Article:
Beers for ev­ery­one

In­ter­est in craft beers is at an all-time high and the choice on of­fer is daunt­ing. We went to the Ar­cade Tav­ern, win­ner of Best Pub in the EADT Suf­folk Food and Drink Awards, for some in­side knowl­edge

EADT Suffolk - - Chef Masterclass - Check them out at www.ar­cade­tav­ern.co.uk

IF you’ve never tried a Trap­pist bier, a sour beer or a smoked beer, and if you’re even re­motely cu­ri­ous about them, the Ar­cade Tav­ern, in the heart of Ip­swich, is the place to quench your cu­rios­ity . . . and your thirst, of course. It’s a great night out.

Win­ner of Best Pub in the 2017 EADT Suf­folk Food and Drink Awards, at any given time the Ar­cade Tav­ern of­fers more than 120 beers on tap and bot­tled. And if beer isn’t your tip­ple, there’s a grow­ing list of small batch gins to try (around 70 at the last count).

Busi­ness part­ners Ross Keough and Ross Turner, are pas­sion­ate about their prod­ucts and how they’re served. They’ve also worked hard, with flair and imag­i­na­tion, on their town cen­tre lo­ca­tion, to cre­ate an at­mo­spheric tav­ern in Ar­cade Street, which lends it­self to pop­u­lar tast­ing and prod­uct launch events, DJ ses­sions, Street Food Fri­days, with ev­ery­thing from wood-fired piz­zas, to sou­vlaki and hog roast, or sim­ply re­lax­ing over a few craft beers with mates. In days dom­i­nated by the gas­tropub, Ar­cade Tav­ern is a re­fresh­ing mod­ern re­take on the tra­di­tional pub. The qual­ity of the bev­er­ages on of­fer is the fo­cus, the friendly, fun at­mos­phere nat­u­rally fol­lows.

Ross K’s con­sid­er­able ex­pe­ri­ence in run­ning hostel­ries sets the tone of the tav­ern and he has an ever grow­ing in­ter­est in the small batch gins, while Ross T is a beer som­me­lier, al­ways ready to share his vast knowl­edge of craft and her­itage ales. We asked him a few choice beer ques­tions.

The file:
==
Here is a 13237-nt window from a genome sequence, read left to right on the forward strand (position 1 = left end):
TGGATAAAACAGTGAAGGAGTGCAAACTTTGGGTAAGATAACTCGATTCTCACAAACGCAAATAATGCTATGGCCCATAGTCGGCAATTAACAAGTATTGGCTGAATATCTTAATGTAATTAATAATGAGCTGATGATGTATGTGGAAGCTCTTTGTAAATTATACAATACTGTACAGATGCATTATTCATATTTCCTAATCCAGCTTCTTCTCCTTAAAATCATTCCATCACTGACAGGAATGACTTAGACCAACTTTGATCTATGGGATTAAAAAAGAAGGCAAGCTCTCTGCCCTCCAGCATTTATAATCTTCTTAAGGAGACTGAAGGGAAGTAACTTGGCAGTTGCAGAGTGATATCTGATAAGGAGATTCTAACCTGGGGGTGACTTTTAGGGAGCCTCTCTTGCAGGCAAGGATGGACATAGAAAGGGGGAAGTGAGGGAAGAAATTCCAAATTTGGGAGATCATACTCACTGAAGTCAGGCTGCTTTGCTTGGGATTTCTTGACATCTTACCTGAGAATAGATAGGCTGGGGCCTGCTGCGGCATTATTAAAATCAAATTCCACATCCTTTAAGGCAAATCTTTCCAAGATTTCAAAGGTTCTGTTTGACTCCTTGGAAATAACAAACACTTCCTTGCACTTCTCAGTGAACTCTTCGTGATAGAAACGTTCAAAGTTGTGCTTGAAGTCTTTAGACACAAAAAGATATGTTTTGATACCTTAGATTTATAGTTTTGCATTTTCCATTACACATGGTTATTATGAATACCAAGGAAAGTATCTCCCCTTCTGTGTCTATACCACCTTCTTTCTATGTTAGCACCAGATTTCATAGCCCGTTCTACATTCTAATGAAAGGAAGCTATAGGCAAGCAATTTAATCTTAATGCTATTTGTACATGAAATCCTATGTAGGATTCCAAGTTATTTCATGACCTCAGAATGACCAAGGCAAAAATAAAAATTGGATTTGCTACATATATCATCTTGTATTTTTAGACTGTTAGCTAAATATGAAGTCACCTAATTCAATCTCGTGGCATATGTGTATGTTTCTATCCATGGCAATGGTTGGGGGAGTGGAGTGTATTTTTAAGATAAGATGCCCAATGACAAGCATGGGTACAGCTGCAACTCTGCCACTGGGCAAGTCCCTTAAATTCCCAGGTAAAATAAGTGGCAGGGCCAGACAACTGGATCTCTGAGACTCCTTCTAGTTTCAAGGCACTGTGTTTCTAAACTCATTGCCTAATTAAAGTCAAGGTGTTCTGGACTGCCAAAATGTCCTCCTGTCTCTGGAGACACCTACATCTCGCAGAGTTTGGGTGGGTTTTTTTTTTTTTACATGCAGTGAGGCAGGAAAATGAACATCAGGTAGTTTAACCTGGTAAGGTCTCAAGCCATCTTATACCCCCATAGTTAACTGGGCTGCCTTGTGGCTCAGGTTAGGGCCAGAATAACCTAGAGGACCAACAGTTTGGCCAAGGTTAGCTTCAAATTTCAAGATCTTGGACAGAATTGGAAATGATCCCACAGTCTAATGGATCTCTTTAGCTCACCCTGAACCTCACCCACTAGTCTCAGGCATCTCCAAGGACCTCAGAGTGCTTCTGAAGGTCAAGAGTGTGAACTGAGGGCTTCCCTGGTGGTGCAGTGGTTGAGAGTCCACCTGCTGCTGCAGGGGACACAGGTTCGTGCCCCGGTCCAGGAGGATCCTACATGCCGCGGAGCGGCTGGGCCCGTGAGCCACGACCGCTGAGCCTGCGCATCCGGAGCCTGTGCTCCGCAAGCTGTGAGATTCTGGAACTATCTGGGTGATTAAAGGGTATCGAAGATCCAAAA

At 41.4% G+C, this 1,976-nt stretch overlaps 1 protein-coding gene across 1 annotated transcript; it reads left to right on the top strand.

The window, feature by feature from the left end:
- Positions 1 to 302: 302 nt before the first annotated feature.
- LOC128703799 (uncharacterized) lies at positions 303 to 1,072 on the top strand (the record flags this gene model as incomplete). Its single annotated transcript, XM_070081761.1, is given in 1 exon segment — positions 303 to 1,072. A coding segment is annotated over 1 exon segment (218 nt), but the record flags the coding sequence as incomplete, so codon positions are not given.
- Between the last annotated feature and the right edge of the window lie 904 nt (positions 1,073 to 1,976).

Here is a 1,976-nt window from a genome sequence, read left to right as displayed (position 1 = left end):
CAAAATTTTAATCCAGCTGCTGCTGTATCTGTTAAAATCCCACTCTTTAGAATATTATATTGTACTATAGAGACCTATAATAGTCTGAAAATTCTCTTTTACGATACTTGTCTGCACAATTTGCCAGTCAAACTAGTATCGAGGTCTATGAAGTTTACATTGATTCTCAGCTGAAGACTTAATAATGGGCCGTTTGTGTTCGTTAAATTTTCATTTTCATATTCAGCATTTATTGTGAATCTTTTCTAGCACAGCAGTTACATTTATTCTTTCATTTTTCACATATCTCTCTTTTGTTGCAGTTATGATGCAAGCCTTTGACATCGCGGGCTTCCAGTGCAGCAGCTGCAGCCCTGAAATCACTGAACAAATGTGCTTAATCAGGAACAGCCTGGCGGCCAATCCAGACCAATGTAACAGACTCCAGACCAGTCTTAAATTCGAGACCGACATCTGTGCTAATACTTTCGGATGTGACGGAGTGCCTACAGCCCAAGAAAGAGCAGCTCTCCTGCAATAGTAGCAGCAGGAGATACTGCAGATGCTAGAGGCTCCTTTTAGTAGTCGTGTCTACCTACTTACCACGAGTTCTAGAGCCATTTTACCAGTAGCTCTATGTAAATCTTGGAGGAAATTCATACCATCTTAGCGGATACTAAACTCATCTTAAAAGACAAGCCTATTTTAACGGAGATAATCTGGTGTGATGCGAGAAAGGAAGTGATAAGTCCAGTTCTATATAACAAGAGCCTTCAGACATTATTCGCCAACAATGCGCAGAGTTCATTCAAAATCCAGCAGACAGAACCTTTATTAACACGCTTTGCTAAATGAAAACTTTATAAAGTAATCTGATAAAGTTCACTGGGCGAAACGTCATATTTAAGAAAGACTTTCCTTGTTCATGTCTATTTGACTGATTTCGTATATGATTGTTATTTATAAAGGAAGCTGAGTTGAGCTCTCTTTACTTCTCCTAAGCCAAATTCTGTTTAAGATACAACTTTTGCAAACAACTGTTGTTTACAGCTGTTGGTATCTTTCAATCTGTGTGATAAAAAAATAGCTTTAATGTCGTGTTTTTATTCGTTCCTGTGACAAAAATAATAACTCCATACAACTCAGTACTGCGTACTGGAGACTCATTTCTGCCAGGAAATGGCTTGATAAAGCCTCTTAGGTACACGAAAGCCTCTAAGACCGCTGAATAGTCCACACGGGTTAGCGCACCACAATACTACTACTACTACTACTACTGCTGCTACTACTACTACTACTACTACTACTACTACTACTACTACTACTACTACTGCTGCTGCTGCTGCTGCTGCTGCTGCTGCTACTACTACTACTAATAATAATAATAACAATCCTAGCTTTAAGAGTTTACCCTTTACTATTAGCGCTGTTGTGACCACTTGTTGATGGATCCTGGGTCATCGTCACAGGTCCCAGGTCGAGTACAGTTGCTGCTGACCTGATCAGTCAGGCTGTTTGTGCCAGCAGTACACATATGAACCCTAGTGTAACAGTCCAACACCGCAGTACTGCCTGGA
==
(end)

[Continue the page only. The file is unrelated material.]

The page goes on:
Q: Is there a beer for ev­ery­one?

A: Peo­ple some­times say they don’t like beer, but that’s usu­ally be­cause they tried an av­er­age bit­ter years ago and as­sume it all tastes the same. We have a beer for ev­ery­one’s pal­ette – sweet, sour, bit­ter, all sorts. Our list changes every six weeks and we’ve al­ways got some­thing new and dif­fer­ent to try. We’ve had beers flavoured with co­conut, ba­nana. The more re­cent beer to gain much in­ter­est is a beer from Bos­ton in the USA called Wana­mango . . . . yes, a mango in­fused pale ale.

Q: What’s your best seller?

A: IP1 (Ip­swich Pil­sner One), which is our own Pil­sner brewed in Bel­gium from the same brew­ery as the fa­mous Delir­ium Tre­mens bier, which we also stock. The IP1 is a cross be­tween a clas­sic Pil­sner brewed from an old Ger­man recipe of around 4.8% abv and a Bel­gium ta­ble beer of around 3.2% abv. Our ver­sion is a ses­sion 4.2% abv and of­fers bready malt tones, a sub­tle bis­cuit sweet­ness fol­lowed by a gen­tle hop bit­ter­ness and slight dry fin­ish.

Q: What’s the next big thing in beer?

A: Aged beers – beers aged like wine. For ex­am­ple, Ad­nams have brought out aged Broad­side, which is ma­tured for six years in bour­bon bar­rels with cher­ries. We’re now see­ing other brew­eries cre­at­ing aged beers with some very in­ter­est­ing re­sults. A fa­vorite a while back was an oat­meal stout from Siren brew­ery in Berk­shire, that was aged in Ard­beg whisky bar­rels.

Q: You run cheese and beer pair­ing evenings – any favourites?

A: Porter and Gouda are a clas­sic pair­ing, for ex­am­ple, San Fran­cisco Porter with Old Am­s­ter­dam. The salt crys­tals from the cheese and the clas­sic roasted caramel flavours in the porter make an in­cred­i­ble mouth sen­sa­tion – a bit like cream liqueur. Peche (Bel­gian peach bier) is great with goats’ cheese too. I can’t eat goats’ cheese. I re­ally strug­gle when it’s eaten alone, but when I eat it with peche it’s a flavour I never knew ex­isted. Cheese and wine is a well-known com­bi­na­tion, but, for me, cheese and beer go to­gether so much bet­ter. You could visit us in Septem­ber or Novem­ber where Ross K and I will be host­ing an­other tast­ing.